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[Published in conjunction with the exhibition A Mind of Winter: Walter Martin & Paloma Muñoz, 30 November 2019 – 26 April 2020, Museum der Moderne Salzburg.
Edited by Thorsten Sadowsky for the Museum der Moderne Salzburg.
Editing: Tina Teufel with Stefanie Jones.
Texts by Dorit Ehlers, Ruth Mätzler, Thorsten Sadowsky, and Tina Teufel as well as Walter Martin and Paloma Muñoz.]

Surreal landscape dioramas with absurd and bizarre scenes are the hallmark of the œuvre of Walter Martin (1953 Norfolk, VA, US—Milford, PA, US) and Paloma Muñoz (1965 Madrid, ES—Milford, PA, US). For almost three decades, the two partners in life and art have manufactured intricately detailed snow globes and created photographs and sculptures that present glimpses of a dystopian universe. It is peopled by characters that are stranded, often in apparently hopeless predicaments, in an icy and eerily beautiful wilderness of snow-capped mountains, blocks of ice, mysterious bodies of water, and dead trees. Capitalizing on the nostalgia and sentimentality commonly associated with snow globes, the artists turn the tacky souvenir into the stage for their morbid humor. Disconcerting interactions between the diminutive figures and calamities that seem imminent or have already struck hint at the uncertainties and dark impulses that make human relationships and psychology so treacherous. In the past few years, the artists have complemented their snow globes with numerous other series in which contemplative landscapes are laced with references to art history and contemporary concerns.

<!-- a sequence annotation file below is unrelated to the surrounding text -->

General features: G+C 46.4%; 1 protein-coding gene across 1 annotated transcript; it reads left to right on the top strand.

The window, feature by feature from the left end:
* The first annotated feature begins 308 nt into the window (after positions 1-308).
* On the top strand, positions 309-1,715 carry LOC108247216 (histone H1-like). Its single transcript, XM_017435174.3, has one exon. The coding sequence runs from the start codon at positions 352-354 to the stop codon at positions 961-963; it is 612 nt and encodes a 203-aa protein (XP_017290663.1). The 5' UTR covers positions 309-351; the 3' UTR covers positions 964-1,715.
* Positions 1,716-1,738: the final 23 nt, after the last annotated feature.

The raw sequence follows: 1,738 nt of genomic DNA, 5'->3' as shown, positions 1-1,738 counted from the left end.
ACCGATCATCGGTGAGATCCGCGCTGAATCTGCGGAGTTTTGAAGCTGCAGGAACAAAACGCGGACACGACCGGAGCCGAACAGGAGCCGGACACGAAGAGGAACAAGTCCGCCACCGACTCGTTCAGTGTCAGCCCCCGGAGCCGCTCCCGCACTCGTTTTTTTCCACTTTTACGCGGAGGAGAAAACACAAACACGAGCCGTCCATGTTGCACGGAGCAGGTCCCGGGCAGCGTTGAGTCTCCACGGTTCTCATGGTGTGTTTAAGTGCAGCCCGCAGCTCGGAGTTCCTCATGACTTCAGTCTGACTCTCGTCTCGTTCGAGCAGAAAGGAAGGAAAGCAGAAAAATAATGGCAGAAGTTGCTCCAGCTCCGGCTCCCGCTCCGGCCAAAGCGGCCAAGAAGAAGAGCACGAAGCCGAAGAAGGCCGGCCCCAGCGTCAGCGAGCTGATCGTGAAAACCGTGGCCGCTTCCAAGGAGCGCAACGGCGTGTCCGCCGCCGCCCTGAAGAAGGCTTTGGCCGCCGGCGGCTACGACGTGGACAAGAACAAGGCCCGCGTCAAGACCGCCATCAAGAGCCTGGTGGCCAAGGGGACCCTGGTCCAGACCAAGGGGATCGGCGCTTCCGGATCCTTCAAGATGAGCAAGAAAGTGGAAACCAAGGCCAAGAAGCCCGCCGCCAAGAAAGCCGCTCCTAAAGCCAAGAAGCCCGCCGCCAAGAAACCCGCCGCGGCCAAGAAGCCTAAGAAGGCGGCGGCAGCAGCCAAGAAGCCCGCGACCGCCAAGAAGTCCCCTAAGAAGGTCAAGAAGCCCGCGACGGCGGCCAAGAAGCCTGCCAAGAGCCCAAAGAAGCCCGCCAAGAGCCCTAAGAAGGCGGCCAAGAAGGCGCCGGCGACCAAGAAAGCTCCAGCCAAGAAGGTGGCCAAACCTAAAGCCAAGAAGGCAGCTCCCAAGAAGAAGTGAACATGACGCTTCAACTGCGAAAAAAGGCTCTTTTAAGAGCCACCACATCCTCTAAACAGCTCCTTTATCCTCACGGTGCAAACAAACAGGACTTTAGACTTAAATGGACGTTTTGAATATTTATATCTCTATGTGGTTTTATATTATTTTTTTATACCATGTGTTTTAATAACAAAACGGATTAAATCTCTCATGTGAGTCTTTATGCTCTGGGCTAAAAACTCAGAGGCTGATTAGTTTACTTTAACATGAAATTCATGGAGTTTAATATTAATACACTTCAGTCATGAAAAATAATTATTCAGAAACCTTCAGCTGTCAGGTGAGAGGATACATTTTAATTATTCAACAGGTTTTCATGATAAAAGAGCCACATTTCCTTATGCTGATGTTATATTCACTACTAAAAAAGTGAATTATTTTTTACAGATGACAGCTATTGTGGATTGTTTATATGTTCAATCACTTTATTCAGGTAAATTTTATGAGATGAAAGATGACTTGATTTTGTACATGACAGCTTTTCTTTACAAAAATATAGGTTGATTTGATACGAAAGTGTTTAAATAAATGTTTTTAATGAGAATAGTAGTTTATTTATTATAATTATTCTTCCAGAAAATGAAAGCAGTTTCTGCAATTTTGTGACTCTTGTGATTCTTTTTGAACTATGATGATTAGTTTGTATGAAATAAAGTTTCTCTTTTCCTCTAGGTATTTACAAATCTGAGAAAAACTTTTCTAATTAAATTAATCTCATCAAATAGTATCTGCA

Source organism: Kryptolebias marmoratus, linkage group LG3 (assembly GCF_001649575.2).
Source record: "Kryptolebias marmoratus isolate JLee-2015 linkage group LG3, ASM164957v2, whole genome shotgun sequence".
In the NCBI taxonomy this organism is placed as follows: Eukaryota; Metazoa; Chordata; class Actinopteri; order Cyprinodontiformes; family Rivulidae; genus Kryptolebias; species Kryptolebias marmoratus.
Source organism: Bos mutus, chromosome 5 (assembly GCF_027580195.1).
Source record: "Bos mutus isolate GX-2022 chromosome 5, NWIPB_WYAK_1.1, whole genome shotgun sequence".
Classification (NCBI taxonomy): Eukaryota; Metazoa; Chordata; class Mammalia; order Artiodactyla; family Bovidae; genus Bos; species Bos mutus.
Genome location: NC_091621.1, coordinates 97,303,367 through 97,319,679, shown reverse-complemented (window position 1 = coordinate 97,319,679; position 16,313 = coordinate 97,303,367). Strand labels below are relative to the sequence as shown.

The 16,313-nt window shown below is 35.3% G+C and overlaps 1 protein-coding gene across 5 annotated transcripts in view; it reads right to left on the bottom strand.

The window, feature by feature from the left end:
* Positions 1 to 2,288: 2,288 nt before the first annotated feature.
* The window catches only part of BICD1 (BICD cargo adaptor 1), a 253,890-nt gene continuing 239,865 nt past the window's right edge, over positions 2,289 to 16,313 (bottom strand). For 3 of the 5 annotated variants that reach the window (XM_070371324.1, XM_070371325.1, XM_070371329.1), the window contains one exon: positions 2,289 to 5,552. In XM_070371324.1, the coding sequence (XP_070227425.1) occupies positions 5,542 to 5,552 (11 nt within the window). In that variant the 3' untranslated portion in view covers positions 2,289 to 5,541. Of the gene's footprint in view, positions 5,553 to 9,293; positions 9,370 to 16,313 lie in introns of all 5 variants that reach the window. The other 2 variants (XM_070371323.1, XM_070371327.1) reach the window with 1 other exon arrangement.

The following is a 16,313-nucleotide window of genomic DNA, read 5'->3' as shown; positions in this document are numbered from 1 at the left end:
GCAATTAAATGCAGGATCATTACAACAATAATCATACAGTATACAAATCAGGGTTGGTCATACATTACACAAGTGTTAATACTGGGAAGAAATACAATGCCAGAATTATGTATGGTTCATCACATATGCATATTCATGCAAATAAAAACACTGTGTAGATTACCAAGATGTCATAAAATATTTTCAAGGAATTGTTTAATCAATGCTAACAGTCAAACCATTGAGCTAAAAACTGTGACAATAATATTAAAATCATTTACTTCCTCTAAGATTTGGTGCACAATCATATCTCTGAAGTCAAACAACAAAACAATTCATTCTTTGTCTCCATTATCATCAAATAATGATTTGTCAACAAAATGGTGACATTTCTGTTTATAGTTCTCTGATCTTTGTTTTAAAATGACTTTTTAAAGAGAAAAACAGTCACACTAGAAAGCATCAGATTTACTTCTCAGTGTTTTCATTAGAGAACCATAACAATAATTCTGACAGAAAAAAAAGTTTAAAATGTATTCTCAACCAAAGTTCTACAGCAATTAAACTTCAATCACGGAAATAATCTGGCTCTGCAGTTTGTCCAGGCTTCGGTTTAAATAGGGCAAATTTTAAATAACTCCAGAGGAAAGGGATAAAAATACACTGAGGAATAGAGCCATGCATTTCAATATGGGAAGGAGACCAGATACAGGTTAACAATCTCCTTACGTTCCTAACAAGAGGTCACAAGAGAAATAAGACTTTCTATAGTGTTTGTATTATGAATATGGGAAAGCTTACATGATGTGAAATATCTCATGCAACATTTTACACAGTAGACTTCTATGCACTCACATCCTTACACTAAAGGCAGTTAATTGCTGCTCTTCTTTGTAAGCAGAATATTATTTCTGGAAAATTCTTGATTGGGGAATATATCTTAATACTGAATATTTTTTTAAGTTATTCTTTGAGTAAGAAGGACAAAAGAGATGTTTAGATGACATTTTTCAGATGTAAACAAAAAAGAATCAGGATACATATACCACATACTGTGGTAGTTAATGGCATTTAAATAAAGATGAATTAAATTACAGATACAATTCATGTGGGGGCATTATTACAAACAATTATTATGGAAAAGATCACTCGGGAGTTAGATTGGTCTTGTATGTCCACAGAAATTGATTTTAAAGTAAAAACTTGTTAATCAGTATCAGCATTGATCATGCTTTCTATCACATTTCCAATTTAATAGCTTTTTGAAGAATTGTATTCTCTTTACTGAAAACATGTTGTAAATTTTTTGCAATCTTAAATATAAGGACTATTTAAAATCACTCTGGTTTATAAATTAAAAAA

This publication accompanies and documents the first Austrian museum exhibition of the artists. In addition to the topic of Kitsch, it offers a new approach to their work by linking it to American Gothic.